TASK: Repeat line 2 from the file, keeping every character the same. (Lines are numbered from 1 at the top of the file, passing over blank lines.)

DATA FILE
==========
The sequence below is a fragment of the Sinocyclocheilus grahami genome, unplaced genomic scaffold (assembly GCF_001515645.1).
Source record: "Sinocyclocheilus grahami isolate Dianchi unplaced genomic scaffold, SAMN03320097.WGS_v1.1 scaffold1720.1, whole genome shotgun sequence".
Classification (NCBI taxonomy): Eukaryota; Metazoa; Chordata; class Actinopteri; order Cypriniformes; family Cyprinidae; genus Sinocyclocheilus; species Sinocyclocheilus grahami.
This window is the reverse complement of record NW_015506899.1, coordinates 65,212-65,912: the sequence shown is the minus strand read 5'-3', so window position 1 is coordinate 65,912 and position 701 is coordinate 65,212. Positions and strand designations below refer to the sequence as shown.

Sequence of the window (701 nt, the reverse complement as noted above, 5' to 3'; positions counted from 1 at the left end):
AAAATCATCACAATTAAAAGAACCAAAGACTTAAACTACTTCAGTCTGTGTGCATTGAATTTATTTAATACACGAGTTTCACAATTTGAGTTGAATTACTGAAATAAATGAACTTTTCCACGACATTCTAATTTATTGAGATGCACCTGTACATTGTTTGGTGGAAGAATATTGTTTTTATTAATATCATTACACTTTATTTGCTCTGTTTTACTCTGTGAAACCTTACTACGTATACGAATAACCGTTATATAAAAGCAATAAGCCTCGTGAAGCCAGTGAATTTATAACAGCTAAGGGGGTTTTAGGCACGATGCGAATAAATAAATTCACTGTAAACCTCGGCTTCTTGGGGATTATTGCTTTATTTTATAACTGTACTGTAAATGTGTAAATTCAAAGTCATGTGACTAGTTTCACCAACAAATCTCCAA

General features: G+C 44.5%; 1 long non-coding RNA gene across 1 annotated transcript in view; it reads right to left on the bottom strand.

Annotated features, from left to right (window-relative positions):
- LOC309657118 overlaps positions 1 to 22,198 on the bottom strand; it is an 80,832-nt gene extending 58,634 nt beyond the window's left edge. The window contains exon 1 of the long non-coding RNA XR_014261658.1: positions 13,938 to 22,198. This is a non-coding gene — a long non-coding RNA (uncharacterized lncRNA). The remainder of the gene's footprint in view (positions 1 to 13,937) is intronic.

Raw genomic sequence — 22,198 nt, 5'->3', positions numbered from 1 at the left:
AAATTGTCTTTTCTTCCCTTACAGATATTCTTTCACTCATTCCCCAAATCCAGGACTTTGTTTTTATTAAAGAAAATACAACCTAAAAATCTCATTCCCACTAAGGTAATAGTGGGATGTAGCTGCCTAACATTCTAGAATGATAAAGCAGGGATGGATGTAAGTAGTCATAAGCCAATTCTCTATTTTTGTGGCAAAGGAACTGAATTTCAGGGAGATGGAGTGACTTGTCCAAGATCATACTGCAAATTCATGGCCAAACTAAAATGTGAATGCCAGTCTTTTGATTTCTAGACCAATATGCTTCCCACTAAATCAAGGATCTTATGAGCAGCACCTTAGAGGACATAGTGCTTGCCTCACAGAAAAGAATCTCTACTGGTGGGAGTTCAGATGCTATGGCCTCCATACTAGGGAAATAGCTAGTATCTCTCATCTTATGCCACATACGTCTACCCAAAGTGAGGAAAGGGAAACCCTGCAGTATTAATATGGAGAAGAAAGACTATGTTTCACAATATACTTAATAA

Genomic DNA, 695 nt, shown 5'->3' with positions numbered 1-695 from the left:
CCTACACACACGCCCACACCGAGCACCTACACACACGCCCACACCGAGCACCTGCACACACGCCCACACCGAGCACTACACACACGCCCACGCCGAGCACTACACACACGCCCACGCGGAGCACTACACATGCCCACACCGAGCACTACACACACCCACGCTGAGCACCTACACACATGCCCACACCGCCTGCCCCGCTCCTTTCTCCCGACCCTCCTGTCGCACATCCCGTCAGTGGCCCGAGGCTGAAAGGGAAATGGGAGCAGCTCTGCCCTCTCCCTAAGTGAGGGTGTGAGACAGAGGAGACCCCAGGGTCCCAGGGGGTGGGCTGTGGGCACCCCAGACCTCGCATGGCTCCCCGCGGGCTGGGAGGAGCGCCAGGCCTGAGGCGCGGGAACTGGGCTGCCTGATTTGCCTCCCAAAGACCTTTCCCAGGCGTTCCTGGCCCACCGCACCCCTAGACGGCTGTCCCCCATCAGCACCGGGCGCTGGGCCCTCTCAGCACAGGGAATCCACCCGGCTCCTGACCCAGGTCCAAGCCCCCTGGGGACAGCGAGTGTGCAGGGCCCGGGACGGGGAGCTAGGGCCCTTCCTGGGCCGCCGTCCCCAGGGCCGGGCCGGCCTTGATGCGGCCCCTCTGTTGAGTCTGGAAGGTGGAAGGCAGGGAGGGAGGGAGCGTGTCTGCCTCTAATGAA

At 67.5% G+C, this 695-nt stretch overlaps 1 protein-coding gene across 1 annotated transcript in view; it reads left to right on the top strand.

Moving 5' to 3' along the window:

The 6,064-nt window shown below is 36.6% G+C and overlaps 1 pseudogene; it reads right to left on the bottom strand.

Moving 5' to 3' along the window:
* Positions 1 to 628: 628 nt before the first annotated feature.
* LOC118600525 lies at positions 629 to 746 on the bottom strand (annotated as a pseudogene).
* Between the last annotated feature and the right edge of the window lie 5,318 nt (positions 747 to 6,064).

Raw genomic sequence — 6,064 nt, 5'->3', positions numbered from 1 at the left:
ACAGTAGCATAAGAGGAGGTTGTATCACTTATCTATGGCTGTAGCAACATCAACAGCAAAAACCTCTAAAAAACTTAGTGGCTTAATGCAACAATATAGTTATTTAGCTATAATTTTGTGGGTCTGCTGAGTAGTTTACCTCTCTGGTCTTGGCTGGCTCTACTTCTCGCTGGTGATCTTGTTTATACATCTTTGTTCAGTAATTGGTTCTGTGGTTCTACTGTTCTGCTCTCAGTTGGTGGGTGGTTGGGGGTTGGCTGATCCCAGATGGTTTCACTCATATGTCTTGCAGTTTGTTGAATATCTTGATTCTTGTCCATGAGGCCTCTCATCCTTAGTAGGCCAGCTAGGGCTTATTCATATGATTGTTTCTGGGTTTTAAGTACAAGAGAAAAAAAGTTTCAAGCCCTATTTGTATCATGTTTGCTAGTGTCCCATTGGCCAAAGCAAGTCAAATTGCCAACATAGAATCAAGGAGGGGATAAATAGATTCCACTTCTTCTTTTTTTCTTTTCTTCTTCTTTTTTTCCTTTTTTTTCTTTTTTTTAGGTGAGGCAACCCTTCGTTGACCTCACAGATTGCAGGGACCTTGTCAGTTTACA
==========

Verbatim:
Source record: "Sinocyclocheilus grahami isolate Dianchi unplaced genomic scaffold, SAMN03320097.WGS_v1.1 scaffold1720.1, whole genome shotgun sequence".